3.     When this writer sees a parent who is angry with a child because the child has disabilities that cause the parent to have to sacrifice, this writer asks:  “What is this parent thinking?”  Not one child has ever asked to born with a certain set of problems or difficulties that would hinder him/her in this life.  It is not the child’s fault that he has the disabilities.  It is not his fault that it might cost a lot of time, money, and effort to correct these disabilities.  Then a parent comes along and blames the child for something over which he has no control.  The parents communicate the message:  “If it weren’t for you…”  If it weren’t for you, we would have some money.  If it weren’t for you, we would be much happier.  If it weren’t for you, life would be much easier.  It is unbelievable for this author to think that any parent could have such an attitude.  It certainly is not an attitude of love.  Love is willing to sacrifice for the interests of another.  Most parents are willing to do whatever it takes to make certain their children are cared for, especially when it comes to sicknesses and disabilities that a child has no control over.  A parent who gets angry because he/she has to help a child is selfish.  His/her anger is cruel and unjust.  (See Colossians 3:21)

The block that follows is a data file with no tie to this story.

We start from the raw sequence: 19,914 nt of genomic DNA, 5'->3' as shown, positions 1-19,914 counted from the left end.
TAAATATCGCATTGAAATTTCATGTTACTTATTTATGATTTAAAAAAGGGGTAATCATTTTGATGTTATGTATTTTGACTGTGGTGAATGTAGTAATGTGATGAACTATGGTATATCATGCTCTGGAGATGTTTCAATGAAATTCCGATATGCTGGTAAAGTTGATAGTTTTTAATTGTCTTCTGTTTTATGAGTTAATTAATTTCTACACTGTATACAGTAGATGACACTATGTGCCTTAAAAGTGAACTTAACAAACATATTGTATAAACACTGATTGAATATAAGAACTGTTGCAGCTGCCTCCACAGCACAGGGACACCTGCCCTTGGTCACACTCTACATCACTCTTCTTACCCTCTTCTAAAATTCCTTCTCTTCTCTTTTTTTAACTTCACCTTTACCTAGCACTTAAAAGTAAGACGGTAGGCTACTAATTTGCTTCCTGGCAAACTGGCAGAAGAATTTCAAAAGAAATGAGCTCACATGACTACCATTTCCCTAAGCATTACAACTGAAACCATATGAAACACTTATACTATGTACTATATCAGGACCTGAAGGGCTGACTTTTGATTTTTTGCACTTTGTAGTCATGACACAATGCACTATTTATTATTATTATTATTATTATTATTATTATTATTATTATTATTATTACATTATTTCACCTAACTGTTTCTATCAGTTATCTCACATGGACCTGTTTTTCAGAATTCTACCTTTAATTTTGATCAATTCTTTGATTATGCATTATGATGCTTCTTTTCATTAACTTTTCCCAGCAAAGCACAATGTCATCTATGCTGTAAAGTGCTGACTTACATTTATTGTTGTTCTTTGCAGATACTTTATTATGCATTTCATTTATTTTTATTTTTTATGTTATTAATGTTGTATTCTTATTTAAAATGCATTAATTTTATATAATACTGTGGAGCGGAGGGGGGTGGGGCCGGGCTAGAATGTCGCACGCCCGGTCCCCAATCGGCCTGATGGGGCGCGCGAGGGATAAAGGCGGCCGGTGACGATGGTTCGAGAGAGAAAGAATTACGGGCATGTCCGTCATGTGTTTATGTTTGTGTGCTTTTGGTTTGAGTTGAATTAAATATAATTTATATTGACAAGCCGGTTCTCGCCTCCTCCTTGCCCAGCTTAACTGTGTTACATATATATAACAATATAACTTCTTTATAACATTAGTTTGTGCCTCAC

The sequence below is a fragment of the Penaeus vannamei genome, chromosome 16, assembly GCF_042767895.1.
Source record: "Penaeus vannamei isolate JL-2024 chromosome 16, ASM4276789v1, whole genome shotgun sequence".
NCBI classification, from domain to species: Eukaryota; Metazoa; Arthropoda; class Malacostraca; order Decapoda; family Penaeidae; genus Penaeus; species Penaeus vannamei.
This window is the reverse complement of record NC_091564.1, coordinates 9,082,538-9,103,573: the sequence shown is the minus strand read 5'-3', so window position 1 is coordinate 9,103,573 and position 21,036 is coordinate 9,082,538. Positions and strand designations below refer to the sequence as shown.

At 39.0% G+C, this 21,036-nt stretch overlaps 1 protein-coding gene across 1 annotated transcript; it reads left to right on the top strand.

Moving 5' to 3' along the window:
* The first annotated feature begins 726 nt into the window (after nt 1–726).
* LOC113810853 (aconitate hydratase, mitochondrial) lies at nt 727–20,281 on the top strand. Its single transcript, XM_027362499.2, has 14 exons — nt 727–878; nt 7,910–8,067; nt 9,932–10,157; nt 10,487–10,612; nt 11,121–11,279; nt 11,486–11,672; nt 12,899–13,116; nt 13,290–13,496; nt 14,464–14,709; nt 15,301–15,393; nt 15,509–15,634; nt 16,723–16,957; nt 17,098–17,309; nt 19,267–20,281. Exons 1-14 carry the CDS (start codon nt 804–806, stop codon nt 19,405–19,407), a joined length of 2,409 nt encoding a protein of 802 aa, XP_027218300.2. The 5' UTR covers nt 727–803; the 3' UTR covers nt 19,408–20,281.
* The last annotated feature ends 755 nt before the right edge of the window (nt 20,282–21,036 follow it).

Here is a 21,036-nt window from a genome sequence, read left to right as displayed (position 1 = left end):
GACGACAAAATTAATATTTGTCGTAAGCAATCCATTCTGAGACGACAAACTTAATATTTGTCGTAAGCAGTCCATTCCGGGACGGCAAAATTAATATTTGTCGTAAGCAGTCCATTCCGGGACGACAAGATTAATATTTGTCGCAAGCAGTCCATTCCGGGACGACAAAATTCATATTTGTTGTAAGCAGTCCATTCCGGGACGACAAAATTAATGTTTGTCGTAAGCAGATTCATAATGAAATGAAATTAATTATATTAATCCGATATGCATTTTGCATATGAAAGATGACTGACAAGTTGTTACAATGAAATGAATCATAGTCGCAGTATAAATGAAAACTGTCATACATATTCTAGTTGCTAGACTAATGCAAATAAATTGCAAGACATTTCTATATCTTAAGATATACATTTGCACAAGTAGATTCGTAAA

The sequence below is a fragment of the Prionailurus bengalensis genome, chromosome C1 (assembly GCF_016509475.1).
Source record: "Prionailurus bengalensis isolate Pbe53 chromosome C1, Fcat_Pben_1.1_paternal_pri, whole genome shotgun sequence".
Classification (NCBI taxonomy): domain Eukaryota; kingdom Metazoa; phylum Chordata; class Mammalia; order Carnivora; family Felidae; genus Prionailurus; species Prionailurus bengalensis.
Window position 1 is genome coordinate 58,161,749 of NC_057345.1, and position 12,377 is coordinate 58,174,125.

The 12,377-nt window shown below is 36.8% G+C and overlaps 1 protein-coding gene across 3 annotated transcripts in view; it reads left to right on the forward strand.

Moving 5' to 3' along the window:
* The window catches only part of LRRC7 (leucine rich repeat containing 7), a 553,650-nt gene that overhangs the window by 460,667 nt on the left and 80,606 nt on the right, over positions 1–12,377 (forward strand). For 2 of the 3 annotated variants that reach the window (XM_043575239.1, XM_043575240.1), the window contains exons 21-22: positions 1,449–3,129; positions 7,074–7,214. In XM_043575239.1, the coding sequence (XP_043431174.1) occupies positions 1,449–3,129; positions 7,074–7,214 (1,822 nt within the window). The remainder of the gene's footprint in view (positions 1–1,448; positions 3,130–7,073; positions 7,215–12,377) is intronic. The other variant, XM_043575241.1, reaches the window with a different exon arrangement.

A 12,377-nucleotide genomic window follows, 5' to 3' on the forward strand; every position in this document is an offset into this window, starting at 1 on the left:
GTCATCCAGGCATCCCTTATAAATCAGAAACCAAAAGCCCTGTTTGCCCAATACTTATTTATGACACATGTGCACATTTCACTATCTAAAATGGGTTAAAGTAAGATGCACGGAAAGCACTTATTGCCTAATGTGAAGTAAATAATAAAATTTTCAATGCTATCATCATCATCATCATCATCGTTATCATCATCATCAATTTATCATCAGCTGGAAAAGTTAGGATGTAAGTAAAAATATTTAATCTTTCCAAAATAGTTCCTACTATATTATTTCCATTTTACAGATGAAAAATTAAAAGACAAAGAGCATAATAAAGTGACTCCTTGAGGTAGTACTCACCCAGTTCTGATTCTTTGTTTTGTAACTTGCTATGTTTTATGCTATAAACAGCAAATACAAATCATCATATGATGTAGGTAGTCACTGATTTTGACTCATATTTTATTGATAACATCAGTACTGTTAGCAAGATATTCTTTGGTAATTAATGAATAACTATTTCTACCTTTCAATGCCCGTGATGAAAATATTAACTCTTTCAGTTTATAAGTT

4.     When this writer sees a parent who refuses to give the kind of affection to a child that is so desperately needed, this writer asks:  “What is this parent thinking?”  Children long to be wanted.  They long to be cared for.  They long to be loved.  They want to be hugged and kissed.  They want to be held.  They want to be squeezed.  They want to be picked up.  The Bible speaks of something called “natural affection.”  This affection lies deep within the heart of a child.  He yearns to give it to and to receive it from his/her parents.  When parents intentionally put up an emotional and physical barrier to their child, they are harming the child.  The child can feel the coldness.  The child can sense that the parent does not long for him.  Sometimes, he witnesses that the way he is treated is different from the way his siblings are treated.  They are greeted with kindness.  They are hugged with much affection.  They are bragged on.  They are encouraged.  They are held.  The child that is not given “natural affection” is often hurt inside.  Over the course of time, he can develop anger issues and behavior problems.  These things at least get him a some attention from those who otherwise give little or no attention to him.  (See II Timothy 3:1-5)